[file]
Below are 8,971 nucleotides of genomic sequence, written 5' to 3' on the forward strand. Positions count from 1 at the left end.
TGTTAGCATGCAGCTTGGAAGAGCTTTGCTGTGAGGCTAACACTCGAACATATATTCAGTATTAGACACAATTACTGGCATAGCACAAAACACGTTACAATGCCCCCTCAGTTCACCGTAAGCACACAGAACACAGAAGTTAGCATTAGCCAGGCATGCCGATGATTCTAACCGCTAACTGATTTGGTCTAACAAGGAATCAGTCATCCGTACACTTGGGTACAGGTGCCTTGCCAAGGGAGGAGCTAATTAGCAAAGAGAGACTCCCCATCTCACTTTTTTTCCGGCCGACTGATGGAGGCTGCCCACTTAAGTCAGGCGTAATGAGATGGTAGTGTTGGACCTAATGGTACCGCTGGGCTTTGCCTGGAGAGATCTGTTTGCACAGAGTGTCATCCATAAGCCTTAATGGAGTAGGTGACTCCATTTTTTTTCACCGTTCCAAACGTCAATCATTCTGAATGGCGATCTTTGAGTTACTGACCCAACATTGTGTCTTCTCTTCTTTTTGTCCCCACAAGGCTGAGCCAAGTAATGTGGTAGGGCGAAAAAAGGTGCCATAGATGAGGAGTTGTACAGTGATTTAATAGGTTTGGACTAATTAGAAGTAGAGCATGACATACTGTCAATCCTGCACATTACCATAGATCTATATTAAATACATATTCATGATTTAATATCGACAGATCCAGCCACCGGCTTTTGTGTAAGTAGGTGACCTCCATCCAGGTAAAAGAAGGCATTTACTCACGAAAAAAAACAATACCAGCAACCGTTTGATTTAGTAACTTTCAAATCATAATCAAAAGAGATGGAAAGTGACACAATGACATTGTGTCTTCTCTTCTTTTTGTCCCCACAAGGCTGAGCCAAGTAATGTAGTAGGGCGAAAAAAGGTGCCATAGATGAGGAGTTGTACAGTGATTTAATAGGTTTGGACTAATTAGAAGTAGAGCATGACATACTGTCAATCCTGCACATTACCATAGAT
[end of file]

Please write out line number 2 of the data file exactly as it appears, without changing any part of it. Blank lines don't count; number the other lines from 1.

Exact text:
TGTTAGCATGCAGCTTGGAAGAGCTTTGCTGTGAGGCTAACACTCGAACATATATTCAGTATTAGACACAATTACTGGCATAGCACAAAACACGTTACAATGCCCCCTCAGTTCACCGTAAGCACACAGAACACAGAAGTTAGCATTAGCCAGGCATGCCGATGATTCTAACCGCTAACTGATTTGGTCTAACAAGGAATCAGTCATCCGTACACTTGGGTACAGGTGCCTTGCCAAGGGAGGAGCTAATTAGCAAAGAGAGACTCCCCATCTCACTTTTTTTCCGGCCGACTGATGGAGGCTGCCCACTTAAGTCAGGCGTAATGAGATGGTAGTGTTGGACCTAATGGTACCGCTGGGCTTTGCCTGGAGAGATCTGTTTGCACAGAGTGTCATCCATAAGCCTTAATGGAGTAGGTGACTCCATTTTTTTTCACCGTTCCAAACGTCAATCATTCTGAATGGCGATCTTTGAGTTACTGACCCAACATTGTGTCTTCTCTTCTTTTTGTCCCCACAAGGCTGAGCCAAGTAATGTGGTAGGGCGAAAAAAGGTGCCATAGATGAGGAGTTGTACAGTGATTTAATAGGTTTGGACTAATTAGAAGTAGAGCATGACATACTGTCAATCCTGCACATTACCATAGATCTATATTAAATACATATTCATGATTTAATATCGACAGATCCAGCCACCGGCTTTTGTGTAAGTAGGTGACCTCCATCCAGGTAAAAGAAGGCATTTACTCACGAAAAAAAACAATACCAGCAACCGTTTGATTTAGTAACTTTCAAATCATAATCAAAAGAGATGGAAAGTGACACAATGACATTGTGTCTTCTCTTCTTTTTGTCCCCACAAGGCTGAGCCAAGTAATGTAGTAGGGCGAAAAAAGGTGCCATAGATGAGGAGTTGTACAGTGATTTAATAGGTTTGGACTAATTAGAAGTAGAGCATGACATACTGTCAATCCTGCACATTACCATAGAT